When it comes down to it, National Insurance contributions are simply a tax
More and more of us work past 60. So it follows that an increasing number want to know when they can stop paying National Insurance contributions (NICS).
You now need only 30 years of contributions to get a full state pension, so you might wonder why you should continue to pay thereafter.
Unfortunately, it doesn’t work that way. NICS are simply a tax. If you are under state pension age, have a job and earn more than £146 a week, you have to pay the contributions – 12% of earnings between £146 and £817 and 2% of earnings above that amount. For men, the tax stops in the week of their 65th birthday. For women, whose pension age is rising, the date will vary. It is now 61 years 4 months and will be 61 years 10 months by the end of the year.
The rules are similar but slightly different for those who are self-employed. To find out more, call the helpline on 0845 302 1479
or visit hmrc.gov.uk/working/intro/selfemployed.htm
About three-quarters of the NI fund is used to pay for pensions. Almost a fifth funds the NHS and the rest pays for other contributory benefits and administration. So you still have to pay even when you qualify for a full pension.New rules on commission
The way that investments and pensions are sold changes this month. Financial advisers can no longer earn commission for selling them. Instead they will charge you a fee. But as usual, things are not totally straightforward.
First, the commission ban extends only to investments and pensions. It does not include other products such as insurance or mortgages. And a financial adviser who charges a fee for advice on pensions may still earn commission from selling life or critical illness insurance at the same time.
Second, the fee that is charged can still be taken out of your investment and spread over months or even years. The good news is you do not have to find a few hundred or even thousand pounds for fees up front. But the bad news is that the fee for advice will reduce the amount that goes into a pension or investment.
The cost of advice now has to be set out clearly and agreed at the start. Don’t be surprised at charges of £150 an hour or more. The rules will also apply to employees of banks or insurers – the cost of their time and overheads will have to be clearly set out and they will not be allowed to receive any incentive or bonus for sales of pensions or investment products.
If you bought a pension or investment before 2013 your adviser will probably get what is called ‘trail commission’ from it. That is usually about 0.5% of the amount invested every year and it will normally last for the whole time you hold the investment or pension fund.
Any trail commission paid on sales made before the end of 2012 can continue into the future and you may not even be aware of it. However, if you ask your financial adviser, they have to tell you what it is. If you are not happy about it, ask your adviser if he or she will give you the trail commission – it’s called ‘rebating’ – and add it to your investment. Protection racket
A firm that sold insurance which was supposed to protect you against ID theft and the consequence of credit or debit card fraud has been fined £10.5 million by the Financial Services Authority (FSA) and ordered to pay compensation, which will cost more than £14.5 million.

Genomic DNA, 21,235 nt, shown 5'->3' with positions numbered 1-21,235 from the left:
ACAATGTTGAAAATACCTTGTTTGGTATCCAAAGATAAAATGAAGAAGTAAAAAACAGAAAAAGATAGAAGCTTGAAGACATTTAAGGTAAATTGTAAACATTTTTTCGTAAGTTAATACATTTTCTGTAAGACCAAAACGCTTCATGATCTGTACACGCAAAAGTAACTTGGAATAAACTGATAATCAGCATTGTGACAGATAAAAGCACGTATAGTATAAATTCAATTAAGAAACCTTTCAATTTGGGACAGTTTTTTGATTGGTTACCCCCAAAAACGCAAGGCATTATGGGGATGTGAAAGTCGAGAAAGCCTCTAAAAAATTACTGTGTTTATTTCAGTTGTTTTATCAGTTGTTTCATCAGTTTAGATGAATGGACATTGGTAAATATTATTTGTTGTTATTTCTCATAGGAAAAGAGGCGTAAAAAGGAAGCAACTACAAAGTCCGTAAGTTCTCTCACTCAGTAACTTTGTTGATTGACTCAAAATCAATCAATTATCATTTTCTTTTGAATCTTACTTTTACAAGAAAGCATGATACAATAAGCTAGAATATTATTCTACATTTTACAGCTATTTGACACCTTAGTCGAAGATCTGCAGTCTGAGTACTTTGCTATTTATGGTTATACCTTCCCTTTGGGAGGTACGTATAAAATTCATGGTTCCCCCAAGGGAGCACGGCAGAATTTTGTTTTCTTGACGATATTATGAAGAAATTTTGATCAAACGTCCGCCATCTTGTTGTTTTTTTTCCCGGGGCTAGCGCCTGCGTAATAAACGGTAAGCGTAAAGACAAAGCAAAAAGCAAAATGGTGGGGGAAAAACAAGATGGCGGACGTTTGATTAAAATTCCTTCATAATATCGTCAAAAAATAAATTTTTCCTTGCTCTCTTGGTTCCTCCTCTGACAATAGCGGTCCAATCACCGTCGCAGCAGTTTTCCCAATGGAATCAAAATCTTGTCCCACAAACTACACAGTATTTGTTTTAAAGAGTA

In its judgment, the FSA set out numerous reasons why Card Protection Plan (CPP) mis-sold these products from 2005 until 2011. CPP claimed it paid out if your card was used fraudulently or your identity was stolen. In fact, the banks are liable for any loss on a credit or debit card unless you have been guilty of gross negligence.
In those circumstances the insurance would not pay out either. The FSA identified numerous other statements used to sell the product that were ‘not true,’ ‘inappropriate’ or ‘unfair’.
CPP now has to track down hundreds of thousands of people it approached directly and compensate them. Normally that will mean the return of all premiums paid, plus interest. If you have CPP insurance, you should contact the firm directly by calling 0808 156 0199
Most people took out CPP insurance after they called an ‘activation’ number on their new credit or debit card – but found they were talking to a CPP salesperson. The FSA is in talks with the banks and card providers who did this and further action is planned against them – and more compensation will be due.
If you still have a CPP product, you should consider carefully whether it is value for money. The FSA revealed that the card protection insurance that CPP sold for £35 a year in fact cost the company just 60p a year to buy.Pension credit blow
Fewer couples will qualify for pension credit under changes due to start in a year or so. The current rules allow someone to claim pension credit if either they or their partner have reached the state pension age for women – currently around 61. But the new rules mean that both partners must be over women’s state pension age.
A woman aged 57 today will not reach pension age until she is 66, so it will be an extra nine years before she and her older husband can claim pension credit. As far as we know, couples already getting the credit will not lose it. So if you are a couple, and one of you is under pension age, now rather than later is the time to claim pension credit if you think you might qualify.* Read Paul Lewis's money articles every month in Saga Magazine.